Monday, June 13, 2016

why not?

 I have been attempting in my writing to describe the impact of Kindergarten on American education  but could do no better job than was offered in the following from Nina C. Vandewalker's historical treatise The Kindergarten in American Education, 1907.

The kindergarten movement is one of the most significant movements in American education. In the fifty or more years that have passed since the first kindergarten was opened in the United States education has been transformed, and the kindergarten has been one of the agencies in the transformation. Although it came to this country when the educational ideal was still in the process of transformation, its aims and methods differed too radically from the prevailing ones to meet with immediate acceptance. The kindergarten is, however, the educational expression of the principles upon which American institutions are based, and as such it could not but live and grow upon American soil, if not in the school system, then out of it. Trusting to its inherent truth to win recognition and influence, it started on its educational mission as an independent institution, the embodiment of a new educational ideal. Its exponents proclaimed a new gospel — that of man as a creative being, and education as a process of self-expression. They substituted activity for the prevailing repression, and insisted upon the child's right to himself and to happiness during the educational process. They emphasized the importance of early childhood, and made the ideal mother the standard for the teacher. They recognized the value of beauty as a factor in education, and by means of music, plants, and pictures in the kindergarten they revealed the barrenness of the old-time schoolroom. By their sympathetic interpretation of childhood, their exaltation of motherhood, their enthusiasm for humanity, and their intense moral earnestness they carried conviction to the educational world. The kindergarten so won its way to the hearts of the people that the school at last opened its doors and bade it welcome. It has become the symbol of the new education. – Nina C. Vandewalker, 1907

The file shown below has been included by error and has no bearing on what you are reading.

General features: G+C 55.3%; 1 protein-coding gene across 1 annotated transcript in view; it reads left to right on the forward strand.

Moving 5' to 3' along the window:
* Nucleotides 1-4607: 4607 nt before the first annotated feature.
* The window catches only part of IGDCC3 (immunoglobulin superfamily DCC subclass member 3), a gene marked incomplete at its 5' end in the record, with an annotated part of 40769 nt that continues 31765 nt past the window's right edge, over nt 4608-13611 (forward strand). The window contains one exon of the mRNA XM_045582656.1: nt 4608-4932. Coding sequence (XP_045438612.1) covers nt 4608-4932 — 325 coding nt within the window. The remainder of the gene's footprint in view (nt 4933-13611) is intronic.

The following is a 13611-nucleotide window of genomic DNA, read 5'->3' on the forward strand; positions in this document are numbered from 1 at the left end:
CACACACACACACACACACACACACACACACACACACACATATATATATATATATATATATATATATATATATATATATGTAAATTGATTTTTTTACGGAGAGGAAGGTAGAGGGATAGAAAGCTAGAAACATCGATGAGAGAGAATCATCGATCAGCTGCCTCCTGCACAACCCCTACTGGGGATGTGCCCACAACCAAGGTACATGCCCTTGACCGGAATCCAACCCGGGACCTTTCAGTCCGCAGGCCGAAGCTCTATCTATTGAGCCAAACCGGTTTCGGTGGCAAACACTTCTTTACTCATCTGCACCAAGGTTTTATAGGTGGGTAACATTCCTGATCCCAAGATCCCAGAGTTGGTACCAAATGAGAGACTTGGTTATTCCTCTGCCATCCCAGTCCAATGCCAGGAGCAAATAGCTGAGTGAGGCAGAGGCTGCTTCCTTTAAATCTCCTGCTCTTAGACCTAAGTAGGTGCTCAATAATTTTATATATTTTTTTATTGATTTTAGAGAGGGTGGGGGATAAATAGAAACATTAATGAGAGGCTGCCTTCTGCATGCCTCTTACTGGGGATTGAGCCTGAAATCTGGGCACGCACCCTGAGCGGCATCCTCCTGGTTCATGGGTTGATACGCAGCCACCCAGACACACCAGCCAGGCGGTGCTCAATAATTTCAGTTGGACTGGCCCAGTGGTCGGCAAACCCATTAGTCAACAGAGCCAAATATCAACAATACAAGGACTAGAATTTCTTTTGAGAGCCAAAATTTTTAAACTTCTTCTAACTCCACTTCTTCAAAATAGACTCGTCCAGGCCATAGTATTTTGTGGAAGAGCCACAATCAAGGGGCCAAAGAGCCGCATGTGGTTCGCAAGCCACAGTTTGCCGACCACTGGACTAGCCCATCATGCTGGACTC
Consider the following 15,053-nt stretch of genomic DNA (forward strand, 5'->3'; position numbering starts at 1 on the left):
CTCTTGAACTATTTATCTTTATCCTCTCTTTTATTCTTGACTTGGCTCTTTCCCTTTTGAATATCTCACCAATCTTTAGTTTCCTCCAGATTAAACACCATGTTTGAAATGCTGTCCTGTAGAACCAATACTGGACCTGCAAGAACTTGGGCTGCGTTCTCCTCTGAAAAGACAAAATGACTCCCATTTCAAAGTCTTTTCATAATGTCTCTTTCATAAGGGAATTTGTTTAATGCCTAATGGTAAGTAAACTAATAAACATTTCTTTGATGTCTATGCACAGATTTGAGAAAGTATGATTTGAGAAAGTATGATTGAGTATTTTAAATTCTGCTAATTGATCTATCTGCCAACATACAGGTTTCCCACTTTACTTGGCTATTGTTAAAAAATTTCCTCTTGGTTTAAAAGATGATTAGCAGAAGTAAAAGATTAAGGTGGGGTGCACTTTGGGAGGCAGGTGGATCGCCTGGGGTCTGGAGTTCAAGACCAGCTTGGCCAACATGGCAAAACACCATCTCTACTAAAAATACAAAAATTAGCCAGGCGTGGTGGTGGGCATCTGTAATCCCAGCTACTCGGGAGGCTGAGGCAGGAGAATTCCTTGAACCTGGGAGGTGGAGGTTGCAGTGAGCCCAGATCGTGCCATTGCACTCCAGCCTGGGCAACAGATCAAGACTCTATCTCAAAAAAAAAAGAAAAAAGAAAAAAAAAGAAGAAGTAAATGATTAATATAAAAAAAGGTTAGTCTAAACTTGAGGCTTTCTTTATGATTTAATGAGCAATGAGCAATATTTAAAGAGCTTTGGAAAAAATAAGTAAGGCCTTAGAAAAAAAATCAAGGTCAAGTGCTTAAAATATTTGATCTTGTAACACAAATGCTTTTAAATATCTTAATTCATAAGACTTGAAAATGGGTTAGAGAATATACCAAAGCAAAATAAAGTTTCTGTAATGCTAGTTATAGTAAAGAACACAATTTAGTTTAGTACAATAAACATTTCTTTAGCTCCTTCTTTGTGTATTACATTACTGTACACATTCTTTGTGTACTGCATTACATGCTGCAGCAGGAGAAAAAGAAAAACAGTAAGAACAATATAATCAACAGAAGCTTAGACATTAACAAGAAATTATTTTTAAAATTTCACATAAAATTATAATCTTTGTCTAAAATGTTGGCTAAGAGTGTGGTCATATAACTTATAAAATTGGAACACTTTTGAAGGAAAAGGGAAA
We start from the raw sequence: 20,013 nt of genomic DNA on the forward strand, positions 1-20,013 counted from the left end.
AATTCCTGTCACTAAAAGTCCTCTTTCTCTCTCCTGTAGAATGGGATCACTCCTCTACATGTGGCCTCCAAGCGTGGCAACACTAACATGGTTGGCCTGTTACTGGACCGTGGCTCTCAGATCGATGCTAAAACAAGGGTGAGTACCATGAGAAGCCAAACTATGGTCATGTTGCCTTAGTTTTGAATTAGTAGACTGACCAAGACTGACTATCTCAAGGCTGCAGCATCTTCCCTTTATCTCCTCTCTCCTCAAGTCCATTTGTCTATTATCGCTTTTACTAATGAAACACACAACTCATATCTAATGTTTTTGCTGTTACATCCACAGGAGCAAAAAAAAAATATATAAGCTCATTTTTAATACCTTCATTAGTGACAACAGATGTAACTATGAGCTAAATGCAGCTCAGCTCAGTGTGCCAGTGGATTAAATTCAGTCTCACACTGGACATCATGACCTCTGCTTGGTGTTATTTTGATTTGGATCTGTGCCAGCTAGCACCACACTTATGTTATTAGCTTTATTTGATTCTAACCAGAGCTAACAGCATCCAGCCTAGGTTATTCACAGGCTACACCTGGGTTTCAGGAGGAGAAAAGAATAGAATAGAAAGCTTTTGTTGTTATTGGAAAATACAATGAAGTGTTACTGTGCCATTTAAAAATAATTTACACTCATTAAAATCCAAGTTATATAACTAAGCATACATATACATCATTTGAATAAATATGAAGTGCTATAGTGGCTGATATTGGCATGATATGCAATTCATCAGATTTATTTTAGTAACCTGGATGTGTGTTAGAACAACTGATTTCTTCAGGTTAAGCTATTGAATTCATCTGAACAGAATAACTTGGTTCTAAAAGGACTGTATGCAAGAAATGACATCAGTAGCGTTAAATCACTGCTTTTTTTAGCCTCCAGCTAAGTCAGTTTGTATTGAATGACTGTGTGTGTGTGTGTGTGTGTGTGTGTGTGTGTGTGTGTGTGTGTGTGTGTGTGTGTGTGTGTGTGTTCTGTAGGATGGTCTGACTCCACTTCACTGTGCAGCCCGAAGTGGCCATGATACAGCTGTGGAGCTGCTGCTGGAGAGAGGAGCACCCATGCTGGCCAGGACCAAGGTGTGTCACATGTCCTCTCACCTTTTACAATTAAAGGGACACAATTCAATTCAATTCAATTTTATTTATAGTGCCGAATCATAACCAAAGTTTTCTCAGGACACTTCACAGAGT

An indoor slide
Materials to build the imagination.
That  was then and this is now.

At some point, the impact of Kindergarten became less and the tide swept back in the other direction to the point that Froebel's ideas and philosophy are only tenuously connected with the institution he named and invented. As Kindergarten became institutionalized as part of American education, enthusiastic Kindergartners in love with early childhood learning, were replaced by trained teachers held accountable to standards. Please don't get me wrong. It's not the trained teachers who are to blame for the status of American education.

It has become time once more, for parents, teachers and grandparents to take matters and materials into our own hands, put the fun back in learning and drive the policy makers back into the darkness from which they came.

Make, fix, create and extend to others the joy of learning likewise.

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